NIAS Europe Studies

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NIAS Europe Studies
President Xi in Hungary: An evolving symbiotic partnership vis-à-vis Europe

  Akhil Ajith

By Akhil Ajith

What happened?
On 08 May, Chinese President Xi Jinping arrived at Budapest as a part of his Europe visit , and held talks with President Tamas Sulyok and Prime Minister Victor Orban. During his visit, the two countries signed a strategic partnership besides 18 other agreements and memoranda of understanding. The two sides agreed to maintain high-level exchanges, strengthen political mutual trust, and deepen cooperation for mutual benefit to keep the bilateral relationship at a high level and bring more benefits to the two peoples.

The joint statement said: “China respects Hungary's independent choice of a development path and domestic and foreign policies suited to its national conditions, and supports the efforts made by the Hungarian side to maintain national stability and promote economic development.”

PM Orban said, “Chinese president’s visit marking the 75th anniversary of diplomatic ties was an honour and noted the last such visit had happened 20 years ago.” 

In a joint statement on the upgrade of their relationship, both China and Hungary said the “two sides are committed to enhancing synergy between the Belt and Road Initiative (BRI) and Hungary's “Eastern Opening” policy. It also stated that the two sides will ensure cooperation in emerging fields, including clean energy, artificial intelligence, mobile communication technology, nuclear energy, and technology.

What is the background?
First, China-Hungary bilateral relations. In October 1949, Hungary was the first European country to recognize the People’s Republic of China. However, an agreement in October on “Friendly Partnership of Cooperation,” gave a momentum to bilateral relations. China was one of the pivotal countries, when Hungary launched the “Opening to the East” policy in 2010, seeking comprehensive political, economic, and cultural partnerships with Asia. On 09 May 2024, China and Hungary elevated the above relations to an all-weather comprehensive strategic partnership.

On trade, according to the China-Hungary Investment and Cooperation Report, the bilateral volume in 2023 reached USD14.52 billion, an increase of 73 per cent compared with the 2013 trade flows. Hungary imported 11.79 billion with of goods which includes electrical and electronic goods, plastics and chemicals. Hungary exported 2.73 billion worth of goods which includes electronic equipment, machinery, organic chemicals, railway products, glassware, etc.  China’s foreign direct investment in Hungary was EU7.6 billion  in 2023, accounting for 58 per cent of Hungary’s total FDI.

Second, Hungary and China’s BRI projects since 2015. Hungary was the largest recipient of Chinese FDI, with USD 571 million in 2021. Today, Hungary hosts USD 1.5 billion battery manufacturing plant by Contemporary Amperex Technology Co., Limited (CATL) in Debrecen, the biggest outside China. Huawei has a presence in Hungary, catering to the EU demands and other international markets. Budapest-Belgrade railway remains a BRI flagship project, announced in 2013 at Euro 2.3billion. China aims to connect the railway line to the Piraeus port in Greece, linking the Mediterranean Sea with the heart of Europe.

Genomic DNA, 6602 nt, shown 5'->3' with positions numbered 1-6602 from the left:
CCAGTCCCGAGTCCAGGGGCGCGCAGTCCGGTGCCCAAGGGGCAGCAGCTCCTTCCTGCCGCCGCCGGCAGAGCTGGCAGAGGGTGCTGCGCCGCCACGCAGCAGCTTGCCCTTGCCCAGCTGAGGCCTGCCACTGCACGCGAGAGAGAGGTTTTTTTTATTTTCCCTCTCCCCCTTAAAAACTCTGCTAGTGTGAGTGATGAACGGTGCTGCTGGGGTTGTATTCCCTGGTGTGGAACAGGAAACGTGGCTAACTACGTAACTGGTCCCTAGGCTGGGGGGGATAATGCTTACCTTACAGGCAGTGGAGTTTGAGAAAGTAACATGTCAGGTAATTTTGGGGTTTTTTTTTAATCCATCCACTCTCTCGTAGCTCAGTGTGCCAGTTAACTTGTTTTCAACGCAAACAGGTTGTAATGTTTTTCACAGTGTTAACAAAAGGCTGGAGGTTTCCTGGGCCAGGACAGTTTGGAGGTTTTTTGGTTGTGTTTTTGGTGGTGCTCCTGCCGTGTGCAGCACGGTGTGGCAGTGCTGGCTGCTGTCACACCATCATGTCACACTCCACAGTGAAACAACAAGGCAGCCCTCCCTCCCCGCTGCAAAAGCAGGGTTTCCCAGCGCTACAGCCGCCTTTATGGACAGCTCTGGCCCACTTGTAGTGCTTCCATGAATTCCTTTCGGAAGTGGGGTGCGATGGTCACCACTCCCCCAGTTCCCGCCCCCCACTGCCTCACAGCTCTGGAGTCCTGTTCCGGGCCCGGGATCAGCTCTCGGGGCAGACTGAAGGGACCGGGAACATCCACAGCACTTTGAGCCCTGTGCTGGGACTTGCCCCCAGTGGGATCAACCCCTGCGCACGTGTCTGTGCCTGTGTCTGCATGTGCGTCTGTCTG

Third, the Europe factor in Hungary-China relations. For Beijing, Hungary is an entry point to Europe and the EU. With its growing economic profile in Hungary through its industries, China aims to expand its market and boost its exports by making Hungary an export hub. Besides the above, for China Hungary’s political rights in the EU and its ability to influence any major policy decisions, from the Russia-Ukraine war to Chinese imports, are critical for Beijing to secure its interests.

For Hungary, with Budapest’s frosty ties with the EU on the Russia-Ukraine war and Chinese imports, it aims to partner with China as a leverage. Hungary sees Europe as a challenge to its Hungary-first policy. Hungary sees EU demands as a threat on issues relating to annual funding and financial assistance; China is seen as a leverage vis-à-vis EU.

Hungary is also a part of the Central European ‘16+1’ format, that hosts the heads of governments of China, Albania, Bulgaria, Bosnia and Herzegovina, Croatia, the Czech Republic, Estonia, Hungary, Latvia, Lithuania, Macedonia, Montenegro, Poland, Romania, Slovakia, Slovenia, and Serbia. The group discusses various areas of cooperation including in the strategic sectors such as EV, green energy, telecommunication, etc.

What does it mean?
First, ties with Hungary as leverage for China to mitigate the negative effects of its increasingly fraught relations with the European Union. For example, the production of EV cars in Hungary could help China avoid possible punitive tariffs and enable it to compete more effectively with European brands. Hungary presiding over the rotating EU presidency from 01 July, will be critical for China to expand its political leverage over the EU.

Second, a strategic partnership with Hungary will help China to improve ties and secure its interests in Central and Eastern Europe. For Beijing, Central and Eastern Europe (CEE) has least engaged with compared to other regions of Europe. The China-CEE, or the 16+1 cooperation, has facilitated China to make the region part of China’s extended neighbourhood. Through BRI, China wants to cement its ties with these countries economically and politically. It wants to use its BRI projects to expand its influence to create a divide within the EU. China sees CEE as Europe’s soft underbelly and aims to use economic and political tools to promote and secure its regional interests, which the US and EU have challenged through de-risking and decoupling strategies.

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